Imagined Orders

Humans evolved from small social tribes that ranged from roughly a dozen individuals to tribes upward of 3 or 4 dozen individuals. From that very basic starting place as a species, social groups and tribes grew to be possibly as large as 250 individuals until eventually humans began to cultivate crops, live in a single place, and form larger communities. Much of our modern psychology as humans seems to still be connected back to these early days when humans lived in small tribes or small communities. This historical time stamp in our psychology creates a lot of challenges for living in large technologically advanced societies.
 
 
Our societies today are held together by what Yuval Noah Harari calls imagined orders in his book Sapiens. Imagined orders are ideas, concepts, and constructs that we as a society agree to. They anchor the institutions we build, the interactions we have as individuals and groups, and how we organize our social world. Without them, we would be in chaos and wouldn’t be able to cooperate on a global scale, or even a national, regional, or local scale. Indeed, I think Harari would argue, we couldn’t live together in social groups of any size if we could not coalesce around imagined orders.
 
 
Some primates are able to live in relatively large social groups with some level of complex political and social interactions, but physical force and violence often play a role in how order is maintained. Consequently, that is a limiting factor for how large a social group or tribe can become. Our early human ancestors solved this problem by inventing imagined orders. Early religions and social practices allowed groups and tribes to adopt customs and beliefs that everyone could (more or less) agree to. This set the foundation for human institutions to order life without resulting to violence (at least not all the time). As far as we have come in terms of technology and our knowledge about ourselves and our universe, we still rely on imagined orders to keep our society in order without resulting to violence and genocide.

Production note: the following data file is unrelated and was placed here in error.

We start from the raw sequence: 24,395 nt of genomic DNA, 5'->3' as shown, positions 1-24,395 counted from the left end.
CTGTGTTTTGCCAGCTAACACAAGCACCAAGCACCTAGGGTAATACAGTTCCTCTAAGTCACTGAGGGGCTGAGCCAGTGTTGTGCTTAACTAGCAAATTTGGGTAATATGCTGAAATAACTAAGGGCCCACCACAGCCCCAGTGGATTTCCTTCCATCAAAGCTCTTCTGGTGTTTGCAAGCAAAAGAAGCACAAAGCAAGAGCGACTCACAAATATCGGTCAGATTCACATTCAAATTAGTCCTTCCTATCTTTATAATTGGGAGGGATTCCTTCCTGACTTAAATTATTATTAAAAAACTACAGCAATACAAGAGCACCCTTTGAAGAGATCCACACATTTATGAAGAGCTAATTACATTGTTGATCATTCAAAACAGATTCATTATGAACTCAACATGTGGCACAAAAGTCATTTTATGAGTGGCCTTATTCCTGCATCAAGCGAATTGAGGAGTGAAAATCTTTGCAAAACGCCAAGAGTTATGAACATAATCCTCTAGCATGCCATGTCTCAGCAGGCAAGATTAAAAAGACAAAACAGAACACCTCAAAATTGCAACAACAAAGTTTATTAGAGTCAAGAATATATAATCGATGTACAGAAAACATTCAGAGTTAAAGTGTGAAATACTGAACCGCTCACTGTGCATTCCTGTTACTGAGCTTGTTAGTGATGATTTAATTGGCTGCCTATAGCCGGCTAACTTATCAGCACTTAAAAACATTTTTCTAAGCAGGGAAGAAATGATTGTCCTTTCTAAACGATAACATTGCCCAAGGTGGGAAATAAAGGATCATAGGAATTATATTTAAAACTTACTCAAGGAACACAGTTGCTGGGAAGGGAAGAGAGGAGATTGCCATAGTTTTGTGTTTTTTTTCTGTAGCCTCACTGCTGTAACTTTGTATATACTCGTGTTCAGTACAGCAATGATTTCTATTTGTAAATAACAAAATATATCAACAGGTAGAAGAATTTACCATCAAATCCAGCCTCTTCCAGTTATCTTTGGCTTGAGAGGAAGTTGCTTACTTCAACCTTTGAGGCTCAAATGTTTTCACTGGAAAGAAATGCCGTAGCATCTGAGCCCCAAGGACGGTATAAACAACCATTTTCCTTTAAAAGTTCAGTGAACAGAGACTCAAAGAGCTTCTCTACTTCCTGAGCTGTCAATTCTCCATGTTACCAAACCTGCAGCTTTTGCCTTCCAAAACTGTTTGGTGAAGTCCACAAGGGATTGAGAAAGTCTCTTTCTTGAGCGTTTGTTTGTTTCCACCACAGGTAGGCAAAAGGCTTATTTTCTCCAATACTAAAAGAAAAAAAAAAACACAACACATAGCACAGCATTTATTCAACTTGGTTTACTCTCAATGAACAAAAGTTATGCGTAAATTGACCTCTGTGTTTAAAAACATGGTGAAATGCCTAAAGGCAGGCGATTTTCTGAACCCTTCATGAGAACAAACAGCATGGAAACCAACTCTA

When writing about imagined orders and using the concept of human rights as an example, Harari writes, “we believe in a particular order not because it is objectively true, but because believing in it enables us to cooperate effectively and forge a better society.” Whether the order we believe in is the Divine Right of Kings, human rights, capitalism, or whatever you want to call the economic and political system of modern China, there is no objective truth and reality at the heart of the system. There are ideas and concepts that are intuitive, that are agreeable to some extent of the population over a certain range of circumstances, and that help people live and cooperate within a society. Without imagined orders we wouldn’t be able to trust strangers, wouldn’t be able to coordinate actions, and wouldn’t be able to exist in complex societies. Imagined orders help us construct a world where we can live together in a mostly peaceful and cooperative manner. We can change what we believe and why over time, but we need to have some agreed upon and (mostly) accepted imagined order around which we can organize ourselves and our societies.

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